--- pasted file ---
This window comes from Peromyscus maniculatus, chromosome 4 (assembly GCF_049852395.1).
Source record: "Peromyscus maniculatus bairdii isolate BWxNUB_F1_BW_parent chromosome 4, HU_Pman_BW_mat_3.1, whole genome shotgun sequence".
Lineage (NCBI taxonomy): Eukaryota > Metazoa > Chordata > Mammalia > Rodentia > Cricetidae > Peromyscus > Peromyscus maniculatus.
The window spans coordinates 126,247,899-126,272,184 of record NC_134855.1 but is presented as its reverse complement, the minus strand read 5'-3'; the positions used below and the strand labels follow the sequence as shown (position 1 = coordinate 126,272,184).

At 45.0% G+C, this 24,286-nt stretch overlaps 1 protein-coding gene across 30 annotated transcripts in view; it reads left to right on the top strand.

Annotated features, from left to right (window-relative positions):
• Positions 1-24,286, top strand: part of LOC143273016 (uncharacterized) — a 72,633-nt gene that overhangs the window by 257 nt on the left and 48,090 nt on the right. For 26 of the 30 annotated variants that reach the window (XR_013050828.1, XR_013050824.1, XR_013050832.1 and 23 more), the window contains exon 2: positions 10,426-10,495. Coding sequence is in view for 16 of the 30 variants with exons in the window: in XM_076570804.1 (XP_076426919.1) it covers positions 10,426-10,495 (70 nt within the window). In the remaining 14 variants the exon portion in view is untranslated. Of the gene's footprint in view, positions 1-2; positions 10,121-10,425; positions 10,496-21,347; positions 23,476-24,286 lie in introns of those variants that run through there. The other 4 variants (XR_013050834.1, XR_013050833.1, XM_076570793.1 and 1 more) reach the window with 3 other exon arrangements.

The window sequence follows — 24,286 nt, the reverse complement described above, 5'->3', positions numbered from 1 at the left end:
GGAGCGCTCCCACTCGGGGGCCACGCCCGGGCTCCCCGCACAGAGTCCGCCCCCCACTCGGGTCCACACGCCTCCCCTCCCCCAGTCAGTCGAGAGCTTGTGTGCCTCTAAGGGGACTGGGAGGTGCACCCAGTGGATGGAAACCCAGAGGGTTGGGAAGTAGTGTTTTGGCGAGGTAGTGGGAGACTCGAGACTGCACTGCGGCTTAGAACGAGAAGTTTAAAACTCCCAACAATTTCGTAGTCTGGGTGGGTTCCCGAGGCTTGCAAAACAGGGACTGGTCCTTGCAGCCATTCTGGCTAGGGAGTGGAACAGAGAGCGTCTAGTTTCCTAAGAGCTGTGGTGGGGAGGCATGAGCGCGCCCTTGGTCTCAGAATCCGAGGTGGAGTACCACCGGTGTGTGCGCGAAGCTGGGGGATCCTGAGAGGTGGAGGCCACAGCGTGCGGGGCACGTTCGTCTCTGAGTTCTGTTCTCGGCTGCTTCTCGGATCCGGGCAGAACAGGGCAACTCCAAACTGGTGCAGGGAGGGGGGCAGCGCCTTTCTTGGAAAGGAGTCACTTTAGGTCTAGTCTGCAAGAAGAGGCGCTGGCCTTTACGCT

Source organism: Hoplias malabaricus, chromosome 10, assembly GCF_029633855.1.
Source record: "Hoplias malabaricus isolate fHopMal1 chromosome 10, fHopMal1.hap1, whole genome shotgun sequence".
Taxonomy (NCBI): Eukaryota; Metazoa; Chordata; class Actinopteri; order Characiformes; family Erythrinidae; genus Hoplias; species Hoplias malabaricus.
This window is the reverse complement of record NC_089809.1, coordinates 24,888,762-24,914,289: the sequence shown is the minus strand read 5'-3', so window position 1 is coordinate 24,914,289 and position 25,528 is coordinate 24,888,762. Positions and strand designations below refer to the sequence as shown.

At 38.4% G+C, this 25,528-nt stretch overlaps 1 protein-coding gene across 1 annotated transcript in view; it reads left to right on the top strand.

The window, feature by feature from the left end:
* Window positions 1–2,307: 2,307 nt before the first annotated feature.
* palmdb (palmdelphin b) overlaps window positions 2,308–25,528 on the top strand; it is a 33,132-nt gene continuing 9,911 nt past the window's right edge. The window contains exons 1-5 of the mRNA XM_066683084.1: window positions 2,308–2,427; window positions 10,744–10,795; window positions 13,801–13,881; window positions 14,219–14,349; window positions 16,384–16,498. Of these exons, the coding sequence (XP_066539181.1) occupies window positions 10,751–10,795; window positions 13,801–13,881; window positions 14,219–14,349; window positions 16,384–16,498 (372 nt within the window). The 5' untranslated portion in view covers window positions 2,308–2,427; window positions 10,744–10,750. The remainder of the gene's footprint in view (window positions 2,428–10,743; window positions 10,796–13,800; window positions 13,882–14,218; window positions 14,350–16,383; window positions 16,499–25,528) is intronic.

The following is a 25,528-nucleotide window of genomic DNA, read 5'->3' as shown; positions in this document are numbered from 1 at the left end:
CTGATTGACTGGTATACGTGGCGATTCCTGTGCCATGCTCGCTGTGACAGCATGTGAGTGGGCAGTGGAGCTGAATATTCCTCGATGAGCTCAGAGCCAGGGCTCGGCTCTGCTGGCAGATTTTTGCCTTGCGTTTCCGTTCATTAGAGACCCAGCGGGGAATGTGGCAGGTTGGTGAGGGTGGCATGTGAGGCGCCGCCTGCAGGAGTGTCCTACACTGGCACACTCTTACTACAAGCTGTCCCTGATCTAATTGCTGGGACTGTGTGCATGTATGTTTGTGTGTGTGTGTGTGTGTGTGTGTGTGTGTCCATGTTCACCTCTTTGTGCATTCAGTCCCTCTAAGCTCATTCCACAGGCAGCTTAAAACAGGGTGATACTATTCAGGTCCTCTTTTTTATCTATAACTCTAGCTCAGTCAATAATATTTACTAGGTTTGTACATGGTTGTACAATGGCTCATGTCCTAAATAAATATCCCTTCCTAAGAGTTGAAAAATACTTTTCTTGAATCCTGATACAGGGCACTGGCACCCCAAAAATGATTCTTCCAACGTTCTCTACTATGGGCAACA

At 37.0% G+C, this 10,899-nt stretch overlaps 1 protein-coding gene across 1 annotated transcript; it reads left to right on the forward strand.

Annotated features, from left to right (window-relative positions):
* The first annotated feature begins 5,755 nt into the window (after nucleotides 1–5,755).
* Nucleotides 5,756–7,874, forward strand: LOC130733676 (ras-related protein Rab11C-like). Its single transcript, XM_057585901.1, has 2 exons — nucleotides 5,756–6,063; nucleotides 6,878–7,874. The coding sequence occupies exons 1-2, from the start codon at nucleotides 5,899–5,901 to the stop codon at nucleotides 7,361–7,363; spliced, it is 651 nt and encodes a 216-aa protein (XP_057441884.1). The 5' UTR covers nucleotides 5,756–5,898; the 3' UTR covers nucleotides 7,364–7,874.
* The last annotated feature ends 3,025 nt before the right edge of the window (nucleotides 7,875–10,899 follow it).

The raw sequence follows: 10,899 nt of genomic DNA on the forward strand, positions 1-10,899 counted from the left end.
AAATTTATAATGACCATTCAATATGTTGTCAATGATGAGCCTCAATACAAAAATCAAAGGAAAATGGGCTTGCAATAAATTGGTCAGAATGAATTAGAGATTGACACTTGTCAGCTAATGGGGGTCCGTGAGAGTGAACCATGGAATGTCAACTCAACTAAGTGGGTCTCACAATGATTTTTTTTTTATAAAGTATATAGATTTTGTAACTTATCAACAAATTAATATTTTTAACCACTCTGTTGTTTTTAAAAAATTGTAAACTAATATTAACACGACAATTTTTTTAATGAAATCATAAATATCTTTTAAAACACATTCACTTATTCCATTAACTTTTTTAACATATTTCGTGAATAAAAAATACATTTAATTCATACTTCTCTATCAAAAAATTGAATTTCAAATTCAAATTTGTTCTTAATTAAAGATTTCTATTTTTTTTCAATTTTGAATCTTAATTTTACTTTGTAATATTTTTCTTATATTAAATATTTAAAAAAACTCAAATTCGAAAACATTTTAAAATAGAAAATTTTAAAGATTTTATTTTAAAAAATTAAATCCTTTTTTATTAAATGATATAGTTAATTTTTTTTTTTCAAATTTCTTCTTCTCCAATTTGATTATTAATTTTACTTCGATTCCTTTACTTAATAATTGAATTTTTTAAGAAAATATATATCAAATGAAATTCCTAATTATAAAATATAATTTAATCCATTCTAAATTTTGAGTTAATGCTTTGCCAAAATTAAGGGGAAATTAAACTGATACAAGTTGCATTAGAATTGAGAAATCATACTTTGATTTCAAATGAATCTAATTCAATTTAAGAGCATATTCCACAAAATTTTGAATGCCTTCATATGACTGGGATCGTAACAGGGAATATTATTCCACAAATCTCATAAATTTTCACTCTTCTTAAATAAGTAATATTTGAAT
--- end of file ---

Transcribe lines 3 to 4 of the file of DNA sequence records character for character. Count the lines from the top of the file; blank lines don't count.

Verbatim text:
Lineage (NCBI taxonomy): Eukaryota > Metazoa > Chordata > Mammalia > Rodentia > Cricetidae > Peromyscus > Peromyscus maniculatus.
The window spans coordinates 126,247,899-126,272,184 of record NC_134855.1 but is presented as its reverse complement, the minus strand read 5'-3'; the positions used below and the strand labels follow the sequence as shown (position 1 = coordinate 126,272,184).